Ethnic negotiators demand answers on boot camp shelling

Ethnic negotiators demand answers on boot camp shelling

Questions will have to be answered before ceasefire talks can resume, said a leading ethnic representative at Tuesday’s talks in Chiang Mai, including a clear explanation from the Burmese army of how and why a training camp near Laiza in Kachin State was shelled on 19 November, resulting in the deaths of 23 cadets.

Kwe Htoo Win, general-secretary of the Nationwide Ceasefire Coordination Team (NCCT), which represents 17 ethnic armed groups at the talks, said that Burmese government negotiators had on Tuesday requested a further meeting with their ethnic counterparts on 17- 18 December.

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He said that, in response, the NCCT had raised some questions and demands for the government’s Union Peace-making Work Committee (UPWC), including: a explanation of how and why a Burmese army unit had attacked with artillery a training camp near Laiza on 19 November; plans to prevent similar attacks taking place in other regions; security for NCCT members when they travel to Rangoon for talks; and a response to proposals the NCCT laid out at previous meetings to be included in a single-text Nationwide Ceasefire Accord.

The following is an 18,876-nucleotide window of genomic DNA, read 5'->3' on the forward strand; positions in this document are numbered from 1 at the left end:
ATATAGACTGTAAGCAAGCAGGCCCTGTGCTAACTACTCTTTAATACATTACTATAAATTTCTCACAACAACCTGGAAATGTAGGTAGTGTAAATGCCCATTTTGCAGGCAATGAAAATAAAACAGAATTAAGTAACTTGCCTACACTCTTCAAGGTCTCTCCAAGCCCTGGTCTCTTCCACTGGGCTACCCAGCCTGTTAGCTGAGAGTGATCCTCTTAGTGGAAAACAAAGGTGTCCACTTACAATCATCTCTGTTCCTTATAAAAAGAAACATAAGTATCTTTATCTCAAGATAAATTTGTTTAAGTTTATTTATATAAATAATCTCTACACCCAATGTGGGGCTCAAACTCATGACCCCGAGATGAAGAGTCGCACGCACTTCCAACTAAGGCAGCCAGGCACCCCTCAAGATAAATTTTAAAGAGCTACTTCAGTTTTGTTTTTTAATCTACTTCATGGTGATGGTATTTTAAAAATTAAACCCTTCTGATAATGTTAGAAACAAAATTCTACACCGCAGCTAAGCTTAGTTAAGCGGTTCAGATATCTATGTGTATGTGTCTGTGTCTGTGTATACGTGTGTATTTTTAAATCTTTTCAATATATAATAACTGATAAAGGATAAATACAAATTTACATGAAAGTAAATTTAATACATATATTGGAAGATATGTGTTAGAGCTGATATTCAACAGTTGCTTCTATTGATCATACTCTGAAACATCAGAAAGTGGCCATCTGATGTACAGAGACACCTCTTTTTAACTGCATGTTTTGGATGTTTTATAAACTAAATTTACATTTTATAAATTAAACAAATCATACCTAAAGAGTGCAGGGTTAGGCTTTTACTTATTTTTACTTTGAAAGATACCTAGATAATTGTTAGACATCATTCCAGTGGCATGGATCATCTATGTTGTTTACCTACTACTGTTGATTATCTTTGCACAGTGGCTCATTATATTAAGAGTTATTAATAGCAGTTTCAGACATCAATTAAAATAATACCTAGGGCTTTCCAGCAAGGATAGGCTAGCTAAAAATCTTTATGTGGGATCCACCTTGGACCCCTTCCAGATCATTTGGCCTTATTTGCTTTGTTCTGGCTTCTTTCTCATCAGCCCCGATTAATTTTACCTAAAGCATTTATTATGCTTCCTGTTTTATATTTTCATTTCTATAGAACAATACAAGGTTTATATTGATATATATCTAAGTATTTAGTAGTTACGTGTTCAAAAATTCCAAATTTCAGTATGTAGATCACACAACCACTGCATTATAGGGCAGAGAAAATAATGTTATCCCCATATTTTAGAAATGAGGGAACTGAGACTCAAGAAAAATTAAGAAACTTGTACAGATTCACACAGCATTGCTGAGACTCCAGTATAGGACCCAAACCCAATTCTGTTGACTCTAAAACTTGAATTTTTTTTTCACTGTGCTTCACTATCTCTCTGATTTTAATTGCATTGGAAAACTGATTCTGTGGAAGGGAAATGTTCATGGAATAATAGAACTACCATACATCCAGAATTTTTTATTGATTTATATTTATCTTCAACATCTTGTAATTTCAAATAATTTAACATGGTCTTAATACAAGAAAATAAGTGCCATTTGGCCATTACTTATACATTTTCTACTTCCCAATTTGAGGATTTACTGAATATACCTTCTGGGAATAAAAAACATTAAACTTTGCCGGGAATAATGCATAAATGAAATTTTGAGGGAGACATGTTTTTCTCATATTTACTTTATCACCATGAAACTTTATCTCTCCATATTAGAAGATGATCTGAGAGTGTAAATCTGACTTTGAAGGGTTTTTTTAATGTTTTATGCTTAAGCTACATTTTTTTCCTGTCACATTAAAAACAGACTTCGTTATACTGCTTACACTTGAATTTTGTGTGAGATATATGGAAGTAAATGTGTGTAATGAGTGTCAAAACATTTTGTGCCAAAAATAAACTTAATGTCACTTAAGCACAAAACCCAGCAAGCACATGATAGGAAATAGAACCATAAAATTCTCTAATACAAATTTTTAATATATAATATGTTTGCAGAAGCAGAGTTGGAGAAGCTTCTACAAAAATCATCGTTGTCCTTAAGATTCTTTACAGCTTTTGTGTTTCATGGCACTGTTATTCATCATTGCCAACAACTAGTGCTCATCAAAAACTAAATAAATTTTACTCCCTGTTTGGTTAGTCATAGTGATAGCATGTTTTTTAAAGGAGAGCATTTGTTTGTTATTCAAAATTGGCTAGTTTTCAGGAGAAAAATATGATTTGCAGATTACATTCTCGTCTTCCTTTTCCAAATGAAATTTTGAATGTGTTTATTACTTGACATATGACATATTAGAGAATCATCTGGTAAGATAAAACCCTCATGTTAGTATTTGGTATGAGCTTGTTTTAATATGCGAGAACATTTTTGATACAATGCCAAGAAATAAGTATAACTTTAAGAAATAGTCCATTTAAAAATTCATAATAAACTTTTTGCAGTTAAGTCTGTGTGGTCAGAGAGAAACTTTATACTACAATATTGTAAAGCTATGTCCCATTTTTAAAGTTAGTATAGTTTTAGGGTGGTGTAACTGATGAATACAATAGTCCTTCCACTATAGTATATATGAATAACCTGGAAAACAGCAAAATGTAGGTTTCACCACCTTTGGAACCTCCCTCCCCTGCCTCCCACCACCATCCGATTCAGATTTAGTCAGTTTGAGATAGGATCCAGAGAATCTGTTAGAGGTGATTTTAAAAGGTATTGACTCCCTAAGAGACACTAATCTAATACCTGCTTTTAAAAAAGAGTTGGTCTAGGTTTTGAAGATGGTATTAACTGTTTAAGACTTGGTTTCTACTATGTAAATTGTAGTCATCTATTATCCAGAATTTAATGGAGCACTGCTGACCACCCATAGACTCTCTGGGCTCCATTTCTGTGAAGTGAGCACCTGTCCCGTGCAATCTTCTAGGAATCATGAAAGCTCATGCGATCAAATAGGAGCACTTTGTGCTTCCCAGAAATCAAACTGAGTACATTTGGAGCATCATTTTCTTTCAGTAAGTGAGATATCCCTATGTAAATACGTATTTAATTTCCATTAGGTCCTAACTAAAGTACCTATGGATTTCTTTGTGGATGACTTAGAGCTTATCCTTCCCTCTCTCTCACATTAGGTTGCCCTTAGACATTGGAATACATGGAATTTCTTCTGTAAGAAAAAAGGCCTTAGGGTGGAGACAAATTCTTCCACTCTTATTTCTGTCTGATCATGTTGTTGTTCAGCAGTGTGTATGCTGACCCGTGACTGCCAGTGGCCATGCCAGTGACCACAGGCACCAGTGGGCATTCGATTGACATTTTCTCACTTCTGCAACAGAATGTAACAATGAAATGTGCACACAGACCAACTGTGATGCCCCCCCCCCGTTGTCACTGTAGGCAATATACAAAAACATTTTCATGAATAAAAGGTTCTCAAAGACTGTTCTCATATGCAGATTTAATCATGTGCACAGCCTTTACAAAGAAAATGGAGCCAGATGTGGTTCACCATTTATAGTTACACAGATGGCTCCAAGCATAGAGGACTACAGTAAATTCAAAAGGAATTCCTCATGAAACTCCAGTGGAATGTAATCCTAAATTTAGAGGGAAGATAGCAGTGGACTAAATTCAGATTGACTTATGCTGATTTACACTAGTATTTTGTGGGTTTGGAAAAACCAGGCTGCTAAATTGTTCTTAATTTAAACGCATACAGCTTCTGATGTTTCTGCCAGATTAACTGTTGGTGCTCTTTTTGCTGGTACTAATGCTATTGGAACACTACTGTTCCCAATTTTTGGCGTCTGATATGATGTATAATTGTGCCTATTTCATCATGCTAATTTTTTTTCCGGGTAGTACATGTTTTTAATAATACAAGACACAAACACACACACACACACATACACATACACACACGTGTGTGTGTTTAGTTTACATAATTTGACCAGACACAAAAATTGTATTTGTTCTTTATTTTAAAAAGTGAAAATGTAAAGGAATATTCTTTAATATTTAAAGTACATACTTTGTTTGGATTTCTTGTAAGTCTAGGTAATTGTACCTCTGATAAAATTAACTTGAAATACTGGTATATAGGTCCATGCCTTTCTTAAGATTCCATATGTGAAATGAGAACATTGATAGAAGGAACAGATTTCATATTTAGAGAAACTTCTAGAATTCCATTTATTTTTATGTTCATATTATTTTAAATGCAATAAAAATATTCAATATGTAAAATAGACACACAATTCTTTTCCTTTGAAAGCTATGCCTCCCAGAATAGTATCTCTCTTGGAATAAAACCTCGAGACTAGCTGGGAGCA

“The resumption of ceasefire talks will depend on the UPWC’s answers to these questions,” said Kwe Htoo Win, who is also general-secretary of the rebel Karen National Union. “When we have the answers, we will respond to their proposal.”

Hla Maung Shwe, a member of Myanmar Peace Centre, which regularly hosts and brokers ceasefire negotiations, said he still believes talks will go ahead before the end of December.

“Minister U Aung Min this week proposed resuming talks in December, and the NCCT then put forward five questions on certain issues they would like to clarify,” he told DVB. “We agreed in principal that the minister will provide responses within three or four days, and thereafter we expect to resume negotiations later this month.”

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